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Elder Law Today Newsletter | Vol. 2 | February, 2005


Funding Your Revocable Living Trust

We have discussed in a previous newsletter, the advantages of choosing a revocable living trust as the center piece of the estate plan, as opposed to relying merely upon a will and the probate process, or joint ownership of assets. Clients enjoy the cost savings involved with the administration of a revocable living trust, as opposed to probate, and the control they have over the assets that they have transferred to their revocable living trust. The trust can provide for the surviving spouse, save estate taxes and help to avoid incapacity and conservatorship issues. Moreover, the trust provides a plan and a mechanism for the makers of the trust that will benefit them as they advance in years. If the makers of the trust no longer feel that they want to or can handle their own assets, the successor trustees, typically their children, will administer the assets of the trust for the benefit of their parents. Upon the passing of the parents, the remaining assets are transferred to the children, for instance, through trust administration, without going through the probate court process,

However, as we know, the trust must be funded. The attorney will typically complete the transfer of the real estate to the trust. The clients will then make the transfer of other eligible assets to the trust, and consult with their attorney in this regard. Please remember that assets that are not funded into the trust could end up in probate. The court probate process is what we are attempting to avoid through the use of the trust. You will usually want to transfer your home and other real estate, bank and saving accounts, investments, business interests and notes payable to you to the trust. You may also want to change certain beneficiary designations to your trust so that those assets will transfer to the trust and be administered pursuant to the terms of the estate plan. IRA and tax deferred plans are not transferred to the trust.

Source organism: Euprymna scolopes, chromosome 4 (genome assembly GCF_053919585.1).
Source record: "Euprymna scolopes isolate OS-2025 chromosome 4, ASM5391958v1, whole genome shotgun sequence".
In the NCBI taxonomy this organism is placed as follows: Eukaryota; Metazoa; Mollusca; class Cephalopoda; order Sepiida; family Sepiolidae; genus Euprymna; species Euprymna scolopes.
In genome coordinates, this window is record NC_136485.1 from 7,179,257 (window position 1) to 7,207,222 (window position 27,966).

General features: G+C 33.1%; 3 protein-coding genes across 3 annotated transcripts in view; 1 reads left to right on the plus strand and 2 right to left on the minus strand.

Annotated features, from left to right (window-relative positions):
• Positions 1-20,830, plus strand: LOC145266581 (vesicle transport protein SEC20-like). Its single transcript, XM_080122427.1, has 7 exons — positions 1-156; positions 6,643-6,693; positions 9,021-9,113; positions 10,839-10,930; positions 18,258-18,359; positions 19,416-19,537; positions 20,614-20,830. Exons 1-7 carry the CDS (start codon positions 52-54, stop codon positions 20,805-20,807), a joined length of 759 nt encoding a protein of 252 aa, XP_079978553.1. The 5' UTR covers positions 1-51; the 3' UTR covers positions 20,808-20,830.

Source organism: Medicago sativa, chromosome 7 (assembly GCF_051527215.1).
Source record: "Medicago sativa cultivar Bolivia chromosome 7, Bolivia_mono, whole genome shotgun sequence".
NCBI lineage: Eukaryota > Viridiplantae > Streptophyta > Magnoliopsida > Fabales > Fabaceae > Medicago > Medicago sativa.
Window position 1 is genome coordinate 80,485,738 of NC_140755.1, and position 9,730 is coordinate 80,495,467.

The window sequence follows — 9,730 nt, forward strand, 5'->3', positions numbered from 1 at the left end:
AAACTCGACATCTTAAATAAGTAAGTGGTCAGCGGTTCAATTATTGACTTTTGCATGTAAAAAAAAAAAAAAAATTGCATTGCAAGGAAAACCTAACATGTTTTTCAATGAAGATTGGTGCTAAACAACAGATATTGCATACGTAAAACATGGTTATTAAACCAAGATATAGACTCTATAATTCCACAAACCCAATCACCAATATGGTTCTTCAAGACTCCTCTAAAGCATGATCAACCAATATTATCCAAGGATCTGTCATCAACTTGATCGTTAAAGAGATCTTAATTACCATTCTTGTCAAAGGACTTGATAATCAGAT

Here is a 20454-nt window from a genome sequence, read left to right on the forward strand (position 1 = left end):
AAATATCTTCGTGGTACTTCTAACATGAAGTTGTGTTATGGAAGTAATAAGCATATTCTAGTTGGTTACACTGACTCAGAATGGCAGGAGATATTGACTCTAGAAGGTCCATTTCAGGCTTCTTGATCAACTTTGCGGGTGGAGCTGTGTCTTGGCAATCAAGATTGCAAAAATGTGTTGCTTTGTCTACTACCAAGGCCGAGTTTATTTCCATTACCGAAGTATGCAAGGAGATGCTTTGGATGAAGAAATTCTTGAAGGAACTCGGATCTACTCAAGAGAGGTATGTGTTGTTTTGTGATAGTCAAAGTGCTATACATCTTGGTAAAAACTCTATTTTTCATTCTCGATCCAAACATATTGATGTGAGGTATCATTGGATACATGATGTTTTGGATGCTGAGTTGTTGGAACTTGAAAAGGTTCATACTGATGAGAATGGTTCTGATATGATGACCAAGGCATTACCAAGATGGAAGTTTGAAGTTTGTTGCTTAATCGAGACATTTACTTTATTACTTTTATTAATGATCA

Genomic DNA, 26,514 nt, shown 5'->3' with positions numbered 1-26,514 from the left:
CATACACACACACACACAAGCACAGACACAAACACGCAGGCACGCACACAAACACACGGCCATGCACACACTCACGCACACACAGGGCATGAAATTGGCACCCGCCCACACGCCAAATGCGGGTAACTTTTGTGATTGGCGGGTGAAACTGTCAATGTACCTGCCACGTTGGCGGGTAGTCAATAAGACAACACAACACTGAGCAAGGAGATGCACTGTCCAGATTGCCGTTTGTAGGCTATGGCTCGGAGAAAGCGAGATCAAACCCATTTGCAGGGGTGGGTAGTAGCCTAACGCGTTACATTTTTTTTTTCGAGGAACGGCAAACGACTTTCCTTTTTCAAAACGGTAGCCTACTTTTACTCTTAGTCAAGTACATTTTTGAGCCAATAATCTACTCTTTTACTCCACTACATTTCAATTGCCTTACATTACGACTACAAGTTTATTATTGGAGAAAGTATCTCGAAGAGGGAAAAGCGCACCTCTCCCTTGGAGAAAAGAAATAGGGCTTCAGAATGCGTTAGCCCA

A transfer of assets is completed by changing the title of the assets from the individual names of the makers of the trust, to the trustees of the trust. The makers of the trust, for instance a husband and wife, will typically name themselves as co-trustees of the trust in order to retain complete control of their assets. Beneficiary designations on other assets are changed to name the trustees. For instance, the family home would be transferred from John Doe and Mary Doe, husband and wife as community property, to Jane Doe and Mary Doe, trustees of their revocable living trust. In this manner, as we have previously discussed, you maintain control over your assets, and can sell and purchase real estate, stocks, etc., just as you normally would. The only difference is that you do this in the name of the trustee.

The process of transferring assets to the trust is not difficult, but can take some time. A copy of the “certification of the trust,” which is one of the estate planning documents, is usually reviewed by the institution where you have your asset, such as a bank or a stock broker. The various institutions are usually very familiar with transferring assets to trustees of revocable living trusts, and they have their own forms for doing so. Many times you can handle the transfer by telephone and mail.

Other Probate & Trust Newsletters

Other Probate & Trust Newsletters

Avoiding Probate in California

A Primer on Probate

Funding Your Revocable Living Trust

Can I Have a Trust for My Pet? Yes!

"My Son In Law is a Big Fat Dummy." Remedy: The Personal Asset Trus

Problems With Typical Revocable Living Trusts and Financial Durable powers of Attorney - And the New 70

Long Term Care Provisions for the Revocable Living Trust and Financial Durable Powers of Attorney for Couples Facing an Diagnosis of Early Dementia

The Revocable Living Trust - Preparing for Incapacity

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